Monday, January 19, 2009


Some unusually large holes will soon appear on certain main thoroughfares in the city of Cleveland, Ohio, due to the unusually large historic buildings whose demolition is planned for the very near future. One is St. Peter's Hall, the Gothic-Second Empire structure next door to St. Peter's Roman Catholic Church, on Superior Avenue at E. 17th. Built in 1874 as a parochial school and hall for St. Peter's, many Clevelanders will remember it as Erieview Catholic High School, functioning at this location from its founding in 1971 to its demise in 1993. A designated Cleveland Landmark for many years, the local Catholic diocese has been wanting to demolish it for nearly as long. Allowing it to slowly deteriorate (even though this sort of willful neglect is in violation of the Landmark ordinances -- which is cancelled out by the fact that the City has NEVER enforced these ordinances), the diocese has finally been able to demonstate that the deterioration now qualifies for official "nuisance/hazard" designation from the City's Building Department. Meanwhile, with the very successful conversion of a greatly deteriorated historic clothing factory to upscale residential suites, only a block or so from this building, St. Peter's Hall has been an obvious candidate (to at least some of us) for bringing yet more disillusioned suburbanites back to "downtown" Cleveland. But, alas, what we get, instead, is yet another example of "Classic Cleveland" -- one step forward, followed by ten steps backwards. ----- NOTE: THIS BUILDING WAS DEMOLISHED IN THE SUMMER OF 2009. IRONICALLY, THERE IS NOW A BANNER ON THE FENCE YOU SEE IN THE PHOTO THAT REFERS TO THE 150TH ANNIVERSARY OF THE CHURCH'S DEDICATION. THEY SEEM TO BE CELEBRATING THEIR HISTORY -- HOW WAS DESTROYING THE ORIGINAL SCHOOL "CELEBRATING" THEIR HISTORY?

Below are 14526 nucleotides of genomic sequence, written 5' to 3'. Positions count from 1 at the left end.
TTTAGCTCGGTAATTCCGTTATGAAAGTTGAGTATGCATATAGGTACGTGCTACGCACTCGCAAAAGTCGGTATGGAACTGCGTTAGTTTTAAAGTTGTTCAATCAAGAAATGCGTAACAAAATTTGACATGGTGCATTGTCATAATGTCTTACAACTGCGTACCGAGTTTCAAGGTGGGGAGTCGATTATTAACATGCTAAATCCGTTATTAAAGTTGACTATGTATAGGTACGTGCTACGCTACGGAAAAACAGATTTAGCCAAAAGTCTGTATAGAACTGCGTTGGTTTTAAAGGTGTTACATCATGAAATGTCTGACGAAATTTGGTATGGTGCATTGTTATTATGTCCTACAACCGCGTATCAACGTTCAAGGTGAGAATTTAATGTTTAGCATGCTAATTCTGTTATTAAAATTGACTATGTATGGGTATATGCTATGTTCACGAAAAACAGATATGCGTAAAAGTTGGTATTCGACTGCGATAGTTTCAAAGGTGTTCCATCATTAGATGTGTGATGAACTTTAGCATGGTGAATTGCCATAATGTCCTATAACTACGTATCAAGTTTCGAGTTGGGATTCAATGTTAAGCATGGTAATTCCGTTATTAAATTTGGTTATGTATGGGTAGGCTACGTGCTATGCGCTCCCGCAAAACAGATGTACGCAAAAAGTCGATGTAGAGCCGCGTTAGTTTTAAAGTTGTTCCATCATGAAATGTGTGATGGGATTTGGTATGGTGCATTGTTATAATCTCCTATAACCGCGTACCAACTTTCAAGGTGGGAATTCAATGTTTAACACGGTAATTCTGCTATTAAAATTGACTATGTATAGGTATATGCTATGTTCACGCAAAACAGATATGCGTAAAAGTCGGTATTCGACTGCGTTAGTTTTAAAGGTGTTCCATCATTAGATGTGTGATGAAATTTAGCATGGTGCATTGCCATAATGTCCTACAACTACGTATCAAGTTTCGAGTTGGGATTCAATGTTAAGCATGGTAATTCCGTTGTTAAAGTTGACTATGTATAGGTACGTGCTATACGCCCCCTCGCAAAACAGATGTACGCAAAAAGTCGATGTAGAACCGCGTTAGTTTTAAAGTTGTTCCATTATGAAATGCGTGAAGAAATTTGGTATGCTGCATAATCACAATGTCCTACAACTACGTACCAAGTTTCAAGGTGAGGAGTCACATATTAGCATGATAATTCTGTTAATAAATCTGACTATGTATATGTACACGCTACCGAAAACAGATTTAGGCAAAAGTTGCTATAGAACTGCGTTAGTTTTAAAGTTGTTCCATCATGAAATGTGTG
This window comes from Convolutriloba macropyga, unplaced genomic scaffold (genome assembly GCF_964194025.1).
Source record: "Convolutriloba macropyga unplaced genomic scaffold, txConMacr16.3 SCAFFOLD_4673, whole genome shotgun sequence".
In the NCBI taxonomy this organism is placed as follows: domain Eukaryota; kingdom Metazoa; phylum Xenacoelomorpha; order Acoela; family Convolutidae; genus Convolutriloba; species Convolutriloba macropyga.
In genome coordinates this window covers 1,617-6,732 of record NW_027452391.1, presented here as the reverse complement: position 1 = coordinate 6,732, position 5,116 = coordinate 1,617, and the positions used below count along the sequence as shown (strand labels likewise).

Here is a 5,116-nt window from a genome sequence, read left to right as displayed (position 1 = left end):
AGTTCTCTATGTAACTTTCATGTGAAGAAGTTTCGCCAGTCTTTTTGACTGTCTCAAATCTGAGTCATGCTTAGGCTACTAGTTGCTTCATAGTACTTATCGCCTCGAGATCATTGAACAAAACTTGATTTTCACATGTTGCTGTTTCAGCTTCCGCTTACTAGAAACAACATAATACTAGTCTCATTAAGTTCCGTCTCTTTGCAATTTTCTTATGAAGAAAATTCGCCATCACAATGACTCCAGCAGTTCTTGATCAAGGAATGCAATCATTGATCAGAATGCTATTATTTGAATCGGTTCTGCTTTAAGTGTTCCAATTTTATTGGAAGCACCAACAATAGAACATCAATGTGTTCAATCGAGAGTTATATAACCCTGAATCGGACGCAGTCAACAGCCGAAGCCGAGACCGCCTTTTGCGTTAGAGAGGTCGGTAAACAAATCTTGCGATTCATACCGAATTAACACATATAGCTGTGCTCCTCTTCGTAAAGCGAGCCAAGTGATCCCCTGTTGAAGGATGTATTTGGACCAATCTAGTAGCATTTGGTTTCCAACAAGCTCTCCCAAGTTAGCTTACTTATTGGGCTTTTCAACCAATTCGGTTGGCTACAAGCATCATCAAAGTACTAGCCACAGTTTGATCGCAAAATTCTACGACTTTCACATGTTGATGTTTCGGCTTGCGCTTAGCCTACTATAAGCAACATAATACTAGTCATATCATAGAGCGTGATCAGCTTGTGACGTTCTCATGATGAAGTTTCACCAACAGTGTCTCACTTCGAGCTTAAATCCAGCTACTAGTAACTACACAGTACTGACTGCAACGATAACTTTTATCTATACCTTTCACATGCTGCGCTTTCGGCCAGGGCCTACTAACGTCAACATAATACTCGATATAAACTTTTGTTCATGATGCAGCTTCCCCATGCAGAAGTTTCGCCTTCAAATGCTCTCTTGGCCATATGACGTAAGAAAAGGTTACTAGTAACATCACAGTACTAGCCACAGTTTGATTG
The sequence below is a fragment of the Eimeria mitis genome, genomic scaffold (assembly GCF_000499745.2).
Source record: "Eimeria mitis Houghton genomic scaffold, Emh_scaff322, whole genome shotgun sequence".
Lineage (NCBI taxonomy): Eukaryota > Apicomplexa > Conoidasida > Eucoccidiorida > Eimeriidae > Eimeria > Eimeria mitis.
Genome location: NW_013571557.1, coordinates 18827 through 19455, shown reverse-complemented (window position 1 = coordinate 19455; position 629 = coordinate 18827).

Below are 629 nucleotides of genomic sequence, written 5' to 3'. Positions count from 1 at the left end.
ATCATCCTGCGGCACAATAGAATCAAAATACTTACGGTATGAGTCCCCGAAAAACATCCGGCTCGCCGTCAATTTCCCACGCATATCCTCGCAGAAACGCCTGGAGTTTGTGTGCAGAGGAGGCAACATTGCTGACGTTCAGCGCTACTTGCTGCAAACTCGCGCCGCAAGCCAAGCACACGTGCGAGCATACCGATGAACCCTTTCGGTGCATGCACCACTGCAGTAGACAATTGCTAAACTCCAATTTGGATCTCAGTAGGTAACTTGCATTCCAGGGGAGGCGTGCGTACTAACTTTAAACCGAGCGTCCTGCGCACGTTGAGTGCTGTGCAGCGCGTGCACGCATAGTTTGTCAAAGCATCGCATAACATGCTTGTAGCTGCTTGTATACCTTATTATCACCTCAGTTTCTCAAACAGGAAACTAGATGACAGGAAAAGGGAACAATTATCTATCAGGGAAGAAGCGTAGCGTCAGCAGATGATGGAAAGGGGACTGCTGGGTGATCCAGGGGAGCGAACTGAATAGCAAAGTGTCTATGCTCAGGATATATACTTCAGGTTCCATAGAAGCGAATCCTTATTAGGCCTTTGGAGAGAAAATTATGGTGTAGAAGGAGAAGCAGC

Blogger Tim Ferris said...

You would think that it would be better for the diocese to sell it to somebody who could use tax credits to bring it back. It is surely a classier building than the new things going up around it.

6:56 PM  
Blogger Bill Barrow said...

I really liked this building and am sorry to see it go. We'd better get used to holes in the city's historic streetscapes, what with all the changes going on with the economy, the church's decision to close parishes and the auto dealerships being canceled (will anyone lament their loss?)

2:00 PM  
Blogger Tim Ferris said...

I think the only things I'd get used to would be not having new construction. Now's the optimal time for adaptive reuse, absorbing the surpluses we have in our vacant or underused structures until we actually must build new things again. We need to redirect our wealth away from new construction for a while, especially this cheap stuff.

9:54 PM  

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